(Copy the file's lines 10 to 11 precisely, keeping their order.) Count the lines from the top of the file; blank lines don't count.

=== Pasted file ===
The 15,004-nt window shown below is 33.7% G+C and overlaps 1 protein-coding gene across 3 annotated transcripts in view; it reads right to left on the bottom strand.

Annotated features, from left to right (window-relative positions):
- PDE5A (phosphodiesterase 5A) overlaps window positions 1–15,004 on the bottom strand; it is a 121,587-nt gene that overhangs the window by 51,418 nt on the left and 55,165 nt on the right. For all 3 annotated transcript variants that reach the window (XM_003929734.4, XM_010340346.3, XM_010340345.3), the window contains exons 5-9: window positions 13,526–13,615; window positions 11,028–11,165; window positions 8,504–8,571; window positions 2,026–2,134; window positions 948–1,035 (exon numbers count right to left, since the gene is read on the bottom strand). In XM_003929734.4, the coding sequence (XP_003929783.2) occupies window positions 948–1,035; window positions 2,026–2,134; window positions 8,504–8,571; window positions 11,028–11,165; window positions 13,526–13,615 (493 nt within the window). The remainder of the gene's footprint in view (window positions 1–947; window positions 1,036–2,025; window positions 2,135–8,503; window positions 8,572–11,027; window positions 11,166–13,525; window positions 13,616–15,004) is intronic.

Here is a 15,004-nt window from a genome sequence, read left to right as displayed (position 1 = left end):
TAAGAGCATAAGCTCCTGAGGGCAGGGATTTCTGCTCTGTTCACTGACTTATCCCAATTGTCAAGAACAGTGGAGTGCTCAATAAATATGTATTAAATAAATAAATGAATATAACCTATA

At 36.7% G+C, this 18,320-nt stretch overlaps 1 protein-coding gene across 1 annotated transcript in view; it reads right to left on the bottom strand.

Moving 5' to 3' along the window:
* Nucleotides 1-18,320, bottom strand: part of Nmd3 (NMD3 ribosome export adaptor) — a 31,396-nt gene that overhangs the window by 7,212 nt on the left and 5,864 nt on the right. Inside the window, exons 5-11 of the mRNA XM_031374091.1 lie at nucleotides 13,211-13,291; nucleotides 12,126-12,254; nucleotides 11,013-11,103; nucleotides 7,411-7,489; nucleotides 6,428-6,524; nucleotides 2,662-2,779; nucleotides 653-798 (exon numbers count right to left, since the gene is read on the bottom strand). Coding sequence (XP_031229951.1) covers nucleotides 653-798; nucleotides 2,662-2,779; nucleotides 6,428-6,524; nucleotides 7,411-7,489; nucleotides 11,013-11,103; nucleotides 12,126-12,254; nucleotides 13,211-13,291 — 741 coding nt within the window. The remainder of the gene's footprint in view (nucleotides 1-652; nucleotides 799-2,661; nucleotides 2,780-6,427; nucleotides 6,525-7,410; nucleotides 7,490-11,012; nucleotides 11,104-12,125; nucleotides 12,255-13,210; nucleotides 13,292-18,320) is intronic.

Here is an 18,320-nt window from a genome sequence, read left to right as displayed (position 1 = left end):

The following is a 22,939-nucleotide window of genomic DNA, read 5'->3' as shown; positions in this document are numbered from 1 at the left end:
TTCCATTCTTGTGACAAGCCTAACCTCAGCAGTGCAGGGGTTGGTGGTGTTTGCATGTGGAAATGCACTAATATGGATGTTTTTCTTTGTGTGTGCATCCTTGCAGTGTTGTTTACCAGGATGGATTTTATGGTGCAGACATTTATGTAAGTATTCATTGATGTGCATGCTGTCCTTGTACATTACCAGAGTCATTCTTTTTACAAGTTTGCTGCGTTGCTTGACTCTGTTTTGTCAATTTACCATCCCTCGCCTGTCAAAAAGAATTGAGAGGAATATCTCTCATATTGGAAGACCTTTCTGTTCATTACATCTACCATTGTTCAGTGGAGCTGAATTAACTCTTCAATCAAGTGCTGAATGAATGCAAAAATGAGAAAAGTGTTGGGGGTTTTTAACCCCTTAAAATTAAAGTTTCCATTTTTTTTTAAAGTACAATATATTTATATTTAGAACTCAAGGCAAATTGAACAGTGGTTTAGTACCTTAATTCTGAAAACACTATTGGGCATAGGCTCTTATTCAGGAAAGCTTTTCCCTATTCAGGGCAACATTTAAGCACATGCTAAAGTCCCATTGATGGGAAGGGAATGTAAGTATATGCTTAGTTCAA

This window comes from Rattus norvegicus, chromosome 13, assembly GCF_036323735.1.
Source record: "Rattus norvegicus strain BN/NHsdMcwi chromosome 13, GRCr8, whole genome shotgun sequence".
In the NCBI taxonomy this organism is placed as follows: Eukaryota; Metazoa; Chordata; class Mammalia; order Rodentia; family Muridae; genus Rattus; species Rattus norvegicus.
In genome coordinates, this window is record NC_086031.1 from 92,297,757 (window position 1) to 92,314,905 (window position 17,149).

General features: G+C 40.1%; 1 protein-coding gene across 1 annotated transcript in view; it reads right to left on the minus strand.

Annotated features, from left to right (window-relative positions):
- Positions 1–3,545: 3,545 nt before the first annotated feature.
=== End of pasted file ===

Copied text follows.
The following is a 22,939-nucleotide window of genomic DNA, read 5'->3' as shown; positions in this document are numbered from 1 at the left end:
TTCCATTCTTGTGACAAGCCTAACCTCAGCAGTGCAGGGGTTGGTGGTGTTTGCATGTGGAAATGCACTAATATGGATGTTTTTCTTTGTGTGTGCATCCTTGCAGTGTTGTTTACCAGGATGGATTTTATGGTGCAGACATTTATGTAAGTATTCATTGATGTGCATGCTGTCCTTGTACATTACCAGAGTCATTCTTTTTACAAGTTTGCTGCGTTGCTTGACTCTGTTTTGTCAATTTACCATCCCTCGCCTGTCAAAAAGAATTGAGAGGAATATCTCTCATATTGGAAGACCTTTCTGTTCATTACATCTACCATTGTTCAGTGGAGCTGAATTAACTCTTCAATCAAGTGCTGAATGAATGCAAAAATGAGAAAAGTGTTGGGGGTTTTTAACCCCTTAAAATTAAAGTTTCCATTTTTTTTTAAAGTACAATATATTTATATTTAGAACTCAAGGCAAATTGAACAGTGGTTTAGTACCTTAATTCTGAAAACACTATTGGGCATAGGCTCTTATTCAGGAAAGCTTTTCCCTATTCAGGGCAACATTTAAGCACATGCTAAAGTCCCATTGATGGGAAGGGAATGTAAGTATATGCTTAGTTCAA